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Covid inquiry finds government wrongly labelled some evidence ‘irrelevant’

Battle to keep Boris Johnson’s WhatsApps and diaries secret is partial success – but some could now be made public

Ruby Lott-Lavigna
18 September 2023, 4.50pm

Former Prime Minister Boris Johnson.


Photo by Yan Dobronosov/Global Images Ukraine via Getty Images

Some of the WhatsApps and diaries that the Cabinet Office went to court to avoid revealing to the Covid inquiry were in fact “relevant” to proceedings and can be made public, the chair has ruled, after examining them for herself.

Heather Hallet’s judgement, which is legally binding, comes after the government released all of the unredacted notebooks and WhatsApps to her confidentially so that she could make a decision on their contents.

The Cabinet Office had claimed some passages were “unambiguously irrelevant” and should be exempt from the order to hand over evidence.

But in a legal decision published today, Hallett said certain passages from Johnson’s diaries, notebooks and WhatsApp messages, and others from his aide’s WhatsApp messages, were useful to the inquiry despite claims that they were not within the scope of its investigations.

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Hallett did, however, agree that most of the material was irrelevant to the inquiry and therefore would not be used as evidence, marking a partial win for the government department after it lost its bid to hang onto the unredacted evidence in July.

Having seen the unredacted evidence herself, Hallett said: “The great majority of the passages initially identified by the Cabinet Office as ‘unambiguously irrelevant’ are… irrelevant. That said, the overlap is not total. There are some passages that I consider are relevant, in the sense that they relate to matters in question at the inquiry, that the Cabinet Office had marked as ‘unambiguously irrelevant’.”

The inquiry considered 29 sets of WhatsApp exchanges between Johnson and other individuals, and a group chat, as well as 34 separate threads and 67 exchanges in group chats from Henry Cook, Johnson’s adviser at the time. Some exchanges are as long as 100 pages.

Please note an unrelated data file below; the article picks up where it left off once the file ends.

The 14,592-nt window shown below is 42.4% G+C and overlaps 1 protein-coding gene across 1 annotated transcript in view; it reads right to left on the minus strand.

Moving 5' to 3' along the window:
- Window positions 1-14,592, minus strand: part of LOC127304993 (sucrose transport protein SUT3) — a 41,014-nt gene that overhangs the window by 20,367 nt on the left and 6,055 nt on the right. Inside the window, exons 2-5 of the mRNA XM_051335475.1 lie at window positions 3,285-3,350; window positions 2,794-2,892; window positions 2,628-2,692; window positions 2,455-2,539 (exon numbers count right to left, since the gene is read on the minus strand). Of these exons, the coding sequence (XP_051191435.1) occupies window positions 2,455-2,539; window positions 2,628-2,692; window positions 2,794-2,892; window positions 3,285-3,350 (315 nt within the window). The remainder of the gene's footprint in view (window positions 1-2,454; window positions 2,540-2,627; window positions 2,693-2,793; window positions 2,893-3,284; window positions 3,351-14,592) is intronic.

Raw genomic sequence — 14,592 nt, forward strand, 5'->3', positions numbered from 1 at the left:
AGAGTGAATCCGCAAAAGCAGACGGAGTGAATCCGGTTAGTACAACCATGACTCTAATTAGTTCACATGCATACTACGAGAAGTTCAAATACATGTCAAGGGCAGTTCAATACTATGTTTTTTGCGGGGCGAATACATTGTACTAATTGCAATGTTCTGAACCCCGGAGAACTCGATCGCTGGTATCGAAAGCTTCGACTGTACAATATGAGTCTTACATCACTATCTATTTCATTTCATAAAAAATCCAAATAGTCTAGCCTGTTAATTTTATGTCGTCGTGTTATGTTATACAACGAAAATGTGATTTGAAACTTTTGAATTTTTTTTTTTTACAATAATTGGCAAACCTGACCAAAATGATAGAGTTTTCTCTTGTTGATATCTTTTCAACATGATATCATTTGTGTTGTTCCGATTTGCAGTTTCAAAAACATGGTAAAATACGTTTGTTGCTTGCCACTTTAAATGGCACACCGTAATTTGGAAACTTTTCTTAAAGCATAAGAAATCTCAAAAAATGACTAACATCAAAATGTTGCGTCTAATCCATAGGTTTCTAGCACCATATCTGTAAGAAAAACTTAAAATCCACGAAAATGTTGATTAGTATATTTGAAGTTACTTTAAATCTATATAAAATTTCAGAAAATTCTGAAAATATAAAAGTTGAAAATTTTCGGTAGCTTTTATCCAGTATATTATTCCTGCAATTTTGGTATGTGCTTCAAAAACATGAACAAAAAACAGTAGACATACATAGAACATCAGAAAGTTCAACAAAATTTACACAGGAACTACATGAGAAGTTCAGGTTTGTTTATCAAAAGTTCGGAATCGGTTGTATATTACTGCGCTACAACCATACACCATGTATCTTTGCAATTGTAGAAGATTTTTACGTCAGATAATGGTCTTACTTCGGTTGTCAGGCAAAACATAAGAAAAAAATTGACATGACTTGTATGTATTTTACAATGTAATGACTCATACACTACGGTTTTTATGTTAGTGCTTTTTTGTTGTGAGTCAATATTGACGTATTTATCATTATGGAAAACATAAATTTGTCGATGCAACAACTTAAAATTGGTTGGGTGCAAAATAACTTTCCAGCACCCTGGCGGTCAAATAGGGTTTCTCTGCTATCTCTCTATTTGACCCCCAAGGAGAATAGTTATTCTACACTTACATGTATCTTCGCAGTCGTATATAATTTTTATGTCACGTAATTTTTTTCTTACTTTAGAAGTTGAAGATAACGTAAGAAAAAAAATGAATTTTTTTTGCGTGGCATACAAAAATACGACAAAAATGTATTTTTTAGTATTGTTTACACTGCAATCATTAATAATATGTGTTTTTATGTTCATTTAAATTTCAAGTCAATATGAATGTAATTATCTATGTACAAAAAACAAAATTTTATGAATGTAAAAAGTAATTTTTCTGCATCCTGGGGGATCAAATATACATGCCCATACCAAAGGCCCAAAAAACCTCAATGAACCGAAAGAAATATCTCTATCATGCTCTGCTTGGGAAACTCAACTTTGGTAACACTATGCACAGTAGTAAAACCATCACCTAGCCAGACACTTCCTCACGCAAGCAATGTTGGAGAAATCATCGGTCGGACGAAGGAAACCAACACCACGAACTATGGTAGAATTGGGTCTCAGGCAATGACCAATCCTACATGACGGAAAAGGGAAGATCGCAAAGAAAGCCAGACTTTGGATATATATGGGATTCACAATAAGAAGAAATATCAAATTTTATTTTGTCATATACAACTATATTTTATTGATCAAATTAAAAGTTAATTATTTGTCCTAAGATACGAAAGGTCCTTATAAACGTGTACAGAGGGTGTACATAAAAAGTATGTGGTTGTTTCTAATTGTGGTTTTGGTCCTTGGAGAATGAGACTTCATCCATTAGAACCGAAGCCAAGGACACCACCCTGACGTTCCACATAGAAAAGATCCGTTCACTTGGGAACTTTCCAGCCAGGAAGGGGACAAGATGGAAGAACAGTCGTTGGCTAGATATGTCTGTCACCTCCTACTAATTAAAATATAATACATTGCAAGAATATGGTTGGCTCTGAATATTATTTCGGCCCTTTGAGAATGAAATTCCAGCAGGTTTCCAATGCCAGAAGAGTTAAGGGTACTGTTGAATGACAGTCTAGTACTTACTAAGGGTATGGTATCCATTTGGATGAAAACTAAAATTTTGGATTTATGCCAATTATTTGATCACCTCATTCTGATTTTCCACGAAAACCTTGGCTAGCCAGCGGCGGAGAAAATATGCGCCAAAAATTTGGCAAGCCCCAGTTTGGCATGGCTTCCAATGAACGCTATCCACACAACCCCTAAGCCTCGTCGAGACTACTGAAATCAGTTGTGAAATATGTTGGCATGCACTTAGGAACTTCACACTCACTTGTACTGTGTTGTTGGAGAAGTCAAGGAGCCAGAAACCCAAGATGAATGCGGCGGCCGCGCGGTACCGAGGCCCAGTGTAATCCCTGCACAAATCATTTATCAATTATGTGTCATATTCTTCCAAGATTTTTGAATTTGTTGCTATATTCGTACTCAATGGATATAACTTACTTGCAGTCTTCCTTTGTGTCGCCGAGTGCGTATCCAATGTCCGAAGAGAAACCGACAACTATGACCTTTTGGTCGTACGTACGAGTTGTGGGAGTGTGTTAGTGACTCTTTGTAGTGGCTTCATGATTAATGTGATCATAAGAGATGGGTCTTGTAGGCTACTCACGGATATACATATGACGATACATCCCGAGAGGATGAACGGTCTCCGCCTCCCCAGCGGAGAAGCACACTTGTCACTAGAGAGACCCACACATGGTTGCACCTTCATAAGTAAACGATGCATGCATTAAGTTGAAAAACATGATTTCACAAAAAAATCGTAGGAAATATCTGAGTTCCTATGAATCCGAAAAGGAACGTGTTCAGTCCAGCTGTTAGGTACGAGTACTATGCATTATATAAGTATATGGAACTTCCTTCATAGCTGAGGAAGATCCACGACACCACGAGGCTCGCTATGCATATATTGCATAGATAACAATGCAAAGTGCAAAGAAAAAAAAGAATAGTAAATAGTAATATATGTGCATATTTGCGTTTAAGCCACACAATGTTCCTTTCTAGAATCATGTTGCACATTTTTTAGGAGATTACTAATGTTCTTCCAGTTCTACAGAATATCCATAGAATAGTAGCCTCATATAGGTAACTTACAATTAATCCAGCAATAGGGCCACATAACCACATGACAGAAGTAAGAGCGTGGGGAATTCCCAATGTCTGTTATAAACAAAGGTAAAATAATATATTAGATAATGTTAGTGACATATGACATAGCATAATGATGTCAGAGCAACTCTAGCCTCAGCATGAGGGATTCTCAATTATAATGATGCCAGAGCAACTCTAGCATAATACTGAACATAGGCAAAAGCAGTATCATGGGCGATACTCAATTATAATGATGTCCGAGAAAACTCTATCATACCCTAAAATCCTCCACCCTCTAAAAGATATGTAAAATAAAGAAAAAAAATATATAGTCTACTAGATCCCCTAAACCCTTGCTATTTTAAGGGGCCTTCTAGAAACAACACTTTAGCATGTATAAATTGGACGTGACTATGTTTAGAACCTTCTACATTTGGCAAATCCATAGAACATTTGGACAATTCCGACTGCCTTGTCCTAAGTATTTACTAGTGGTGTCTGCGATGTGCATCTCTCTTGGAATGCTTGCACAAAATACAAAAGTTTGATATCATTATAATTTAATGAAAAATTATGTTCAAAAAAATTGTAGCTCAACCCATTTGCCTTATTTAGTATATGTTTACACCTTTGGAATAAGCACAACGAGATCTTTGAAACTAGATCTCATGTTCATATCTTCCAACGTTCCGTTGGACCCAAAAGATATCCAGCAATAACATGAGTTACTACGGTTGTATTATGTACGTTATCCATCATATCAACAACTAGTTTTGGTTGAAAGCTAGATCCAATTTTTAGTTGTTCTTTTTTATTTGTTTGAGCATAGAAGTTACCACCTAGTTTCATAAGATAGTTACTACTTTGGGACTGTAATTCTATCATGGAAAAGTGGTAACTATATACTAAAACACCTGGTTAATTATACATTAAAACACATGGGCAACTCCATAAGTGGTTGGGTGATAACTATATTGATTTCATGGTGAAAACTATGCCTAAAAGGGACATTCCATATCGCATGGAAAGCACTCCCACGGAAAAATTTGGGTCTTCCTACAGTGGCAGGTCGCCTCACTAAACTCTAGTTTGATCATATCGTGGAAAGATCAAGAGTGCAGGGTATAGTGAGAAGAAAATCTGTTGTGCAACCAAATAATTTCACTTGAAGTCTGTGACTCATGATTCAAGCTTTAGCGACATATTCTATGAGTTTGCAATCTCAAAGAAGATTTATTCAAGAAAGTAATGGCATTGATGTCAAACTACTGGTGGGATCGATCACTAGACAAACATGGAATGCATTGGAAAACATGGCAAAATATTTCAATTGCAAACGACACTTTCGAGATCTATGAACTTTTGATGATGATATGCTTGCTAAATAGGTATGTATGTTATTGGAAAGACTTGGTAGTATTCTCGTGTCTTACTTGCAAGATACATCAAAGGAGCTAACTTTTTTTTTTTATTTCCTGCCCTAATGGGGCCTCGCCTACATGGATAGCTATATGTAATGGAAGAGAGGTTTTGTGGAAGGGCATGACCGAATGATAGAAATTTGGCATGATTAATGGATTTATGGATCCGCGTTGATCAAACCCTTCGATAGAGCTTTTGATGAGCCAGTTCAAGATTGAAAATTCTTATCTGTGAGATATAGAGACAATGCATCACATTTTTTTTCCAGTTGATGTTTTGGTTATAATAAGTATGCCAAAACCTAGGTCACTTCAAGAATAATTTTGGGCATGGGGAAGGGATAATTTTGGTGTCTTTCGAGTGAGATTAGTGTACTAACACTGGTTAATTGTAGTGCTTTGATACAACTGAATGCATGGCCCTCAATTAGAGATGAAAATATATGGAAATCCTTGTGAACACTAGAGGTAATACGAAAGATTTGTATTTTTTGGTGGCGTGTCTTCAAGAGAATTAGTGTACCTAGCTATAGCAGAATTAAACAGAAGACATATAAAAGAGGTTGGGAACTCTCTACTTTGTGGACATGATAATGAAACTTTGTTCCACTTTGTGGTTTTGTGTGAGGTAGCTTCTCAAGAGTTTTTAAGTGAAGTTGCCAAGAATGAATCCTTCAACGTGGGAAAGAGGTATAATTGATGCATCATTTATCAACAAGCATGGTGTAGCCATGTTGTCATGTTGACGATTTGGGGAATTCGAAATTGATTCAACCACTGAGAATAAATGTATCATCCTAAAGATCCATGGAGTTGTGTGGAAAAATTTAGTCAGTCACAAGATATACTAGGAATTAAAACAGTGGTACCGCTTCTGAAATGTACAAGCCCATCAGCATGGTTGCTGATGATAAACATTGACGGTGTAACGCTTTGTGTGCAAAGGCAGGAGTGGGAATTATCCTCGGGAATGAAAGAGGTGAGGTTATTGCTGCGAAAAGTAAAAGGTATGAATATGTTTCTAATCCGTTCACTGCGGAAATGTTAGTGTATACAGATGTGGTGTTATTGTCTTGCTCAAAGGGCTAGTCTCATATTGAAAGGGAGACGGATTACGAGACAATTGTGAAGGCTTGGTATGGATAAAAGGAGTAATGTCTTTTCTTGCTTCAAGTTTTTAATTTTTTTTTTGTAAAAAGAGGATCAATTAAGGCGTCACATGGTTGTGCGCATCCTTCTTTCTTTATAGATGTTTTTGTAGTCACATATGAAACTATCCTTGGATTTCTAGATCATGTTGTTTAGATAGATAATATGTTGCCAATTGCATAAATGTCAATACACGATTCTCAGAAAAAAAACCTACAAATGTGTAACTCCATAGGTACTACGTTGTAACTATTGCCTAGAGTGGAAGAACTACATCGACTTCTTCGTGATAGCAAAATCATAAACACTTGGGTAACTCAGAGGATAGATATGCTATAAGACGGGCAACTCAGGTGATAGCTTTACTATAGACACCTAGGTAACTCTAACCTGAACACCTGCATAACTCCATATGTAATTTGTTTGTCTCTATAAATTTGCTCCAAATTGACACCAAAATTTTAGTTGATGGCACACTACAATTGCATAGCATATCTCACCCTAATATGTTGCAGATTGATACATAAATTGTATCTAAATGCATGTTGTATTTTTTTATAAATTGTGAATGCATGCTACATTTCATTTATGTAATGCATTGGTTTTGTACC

Evidence considered also included Johnson’s diaries, with detailed, typed appointments for every day between 1 January 2020 and 31 January 2022, and his notebooks containing contemporaneous manuscript notes made by him over a similar period, constituting 35 files.

Not included in this legal tussle are Boris Johnson’s WhatsApp messages from the first stages of the pandemic. These are missing because Johnson switched phones in May 2021 following a “security breach”, but Hallet’s ruling now states that Johnson is providing them to the inquiry separately. It had been alleged that officials were struggling to unlock the old phone as Johnson had forgotten its password.

In August, openDemocracy revealed that the Cabinet Office had made a request for the Covid inquiry to hand back some of the evidence it had submitted. Hallett has allowed the request in respect of the evidence she deemed irrelevant herself, meaning it will not be formally presented to the inquiry.

The Cabinet Office has faced criticism since the start of the inquiry process for its attempts to block access to Johnson’s WhatsApp messages and diaries, with bereaved families calling the actions “outrageous”.

Hearings for the second module of the inquiry, which will examine decision-making during the pandemic, begin next month.

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